By Ashley Herrick, Executive Director, Oncology Program Strategy, Premier Research
In recent years, immunotherapy has led to substantial advances in cancer therapy. In particular, the immune checkpoint inhibitors — PD-1/PD-L1 and CTLA-4 inhibitors — have revolutionized treatment for certain hematologic malignancies and solid tumors. The U.S. Food and Drug Administration (FDA) has approved six immunotherapies across 19 cancer types and two tissue-agnostic conditions.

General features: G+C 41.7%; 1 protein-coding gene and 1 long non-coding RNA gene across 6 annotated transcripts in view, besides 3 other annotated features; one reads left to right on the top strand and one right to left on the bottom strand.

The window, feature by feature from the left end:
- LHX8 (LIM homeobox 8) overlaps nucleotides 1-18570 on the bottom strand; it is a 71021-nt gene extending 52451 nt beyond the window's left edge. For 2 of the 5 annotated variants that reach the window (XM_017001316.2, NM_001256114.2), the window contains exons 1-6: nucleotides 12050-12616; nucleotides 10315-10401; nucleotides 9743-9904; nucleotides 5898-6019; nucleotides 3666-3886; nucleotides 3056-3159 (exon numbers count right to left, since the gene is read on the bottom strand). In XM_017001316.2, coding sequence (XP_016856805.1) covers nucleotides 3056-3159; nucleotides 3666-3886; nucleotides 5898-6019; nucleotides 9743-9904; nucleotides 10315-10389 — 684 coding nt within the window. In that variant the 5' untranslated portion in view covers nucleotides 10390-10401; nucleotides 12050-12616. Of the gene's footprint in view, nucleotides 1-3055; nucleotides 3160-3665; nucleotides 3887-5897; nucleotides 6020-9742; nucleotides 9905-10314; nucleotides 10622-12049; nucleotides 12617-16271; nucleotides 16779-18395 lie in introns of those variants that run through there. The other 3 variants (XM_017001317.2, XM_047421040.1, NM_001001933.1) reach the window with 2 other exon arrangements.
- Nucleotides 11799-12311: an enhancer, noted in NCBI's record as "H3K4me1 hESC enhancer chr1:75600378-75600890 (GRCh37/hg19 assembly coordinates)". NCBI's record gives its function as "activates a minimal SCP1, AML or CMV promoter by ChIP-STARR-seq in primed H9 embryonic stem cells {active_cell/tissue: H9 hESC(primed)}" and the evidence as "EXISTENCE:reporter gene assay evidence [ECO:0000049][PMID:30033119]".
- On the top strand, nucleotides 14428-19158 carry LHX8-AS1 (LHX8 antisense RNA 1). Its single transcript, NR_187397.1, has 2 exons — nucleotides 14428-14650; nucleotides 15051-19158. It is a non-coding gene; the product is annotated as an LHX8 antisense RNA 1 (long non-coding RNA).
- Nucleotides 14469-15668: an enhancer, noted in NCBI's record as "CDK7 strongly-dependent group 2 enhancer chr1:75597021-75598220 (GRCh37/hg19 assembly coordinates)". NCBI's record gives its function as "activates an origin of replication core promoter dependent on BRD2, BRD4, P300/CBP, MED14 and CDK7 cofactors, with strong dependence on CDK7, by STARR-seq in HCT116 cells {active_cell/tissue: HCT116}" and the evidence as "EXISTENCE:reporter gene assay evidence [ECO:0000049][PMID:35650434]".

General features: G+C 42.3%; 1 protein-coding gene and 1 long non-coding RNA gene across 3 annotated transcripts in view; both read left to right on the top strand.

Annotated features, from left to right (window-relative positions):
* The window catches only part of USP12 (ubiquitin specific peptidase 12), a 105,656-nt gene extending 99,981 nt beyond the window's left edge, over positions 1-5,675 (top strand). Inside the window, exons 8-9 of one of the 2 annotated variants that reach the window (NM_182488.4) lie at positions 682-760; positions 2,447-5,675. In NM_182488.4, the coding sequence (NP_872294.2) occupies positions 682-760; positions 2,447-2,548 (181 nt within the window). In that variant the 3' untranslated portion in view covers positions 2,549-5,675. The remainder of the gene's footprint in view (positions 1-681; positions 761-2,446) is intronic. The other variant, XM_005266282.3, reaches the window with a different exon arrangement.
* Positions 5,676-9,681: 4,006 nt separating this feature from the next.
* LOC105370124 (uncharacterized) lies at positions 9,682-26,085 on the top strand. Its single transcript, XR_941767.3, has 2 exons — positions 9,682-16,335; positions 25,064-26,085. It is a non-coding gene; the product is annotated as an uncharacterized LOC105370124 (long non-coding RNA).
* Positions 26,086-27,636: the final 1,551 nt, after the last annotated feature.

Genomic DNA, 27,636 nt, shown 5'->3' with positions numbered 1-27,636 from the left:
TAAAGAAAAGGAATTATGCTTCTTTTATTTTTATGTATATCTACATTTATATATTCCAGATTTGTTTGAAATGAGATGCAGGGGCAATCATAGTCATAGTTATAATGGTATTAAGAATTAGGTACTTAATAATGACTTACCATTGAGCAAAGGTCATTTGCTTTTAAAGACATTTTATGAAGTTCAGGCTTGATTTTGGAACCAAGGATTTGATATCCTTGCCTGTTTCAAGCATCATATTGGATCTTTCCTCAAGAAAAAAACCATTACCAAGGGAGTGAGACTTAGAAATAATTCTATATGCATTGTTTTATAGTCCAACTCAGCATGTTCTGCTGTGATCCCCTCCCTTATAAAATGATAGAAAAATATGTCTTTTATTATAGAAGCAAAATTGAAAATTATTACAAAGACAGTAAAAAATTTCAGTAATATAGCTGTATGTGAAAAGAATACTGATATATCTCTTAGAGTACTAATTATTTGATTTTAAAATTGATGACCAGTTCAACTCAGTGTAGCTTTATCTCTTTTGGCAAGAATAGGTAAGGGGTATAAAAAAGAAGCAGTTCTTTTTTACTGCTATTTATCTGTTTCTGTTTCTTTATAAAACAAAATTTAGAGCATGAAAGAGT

But widespread use of immune checkpoint therapy to treat cancers is hampered by unpredictable response rates and immune-related adverse events. To address these challenges, researchers are increasingly looking to combination therapies as a strategy for improving response and overcoming resistance. This post provides an introduction to cancer immunotherapy, exploring its immunological basis and the fundamental principles guiding the development of new treatments.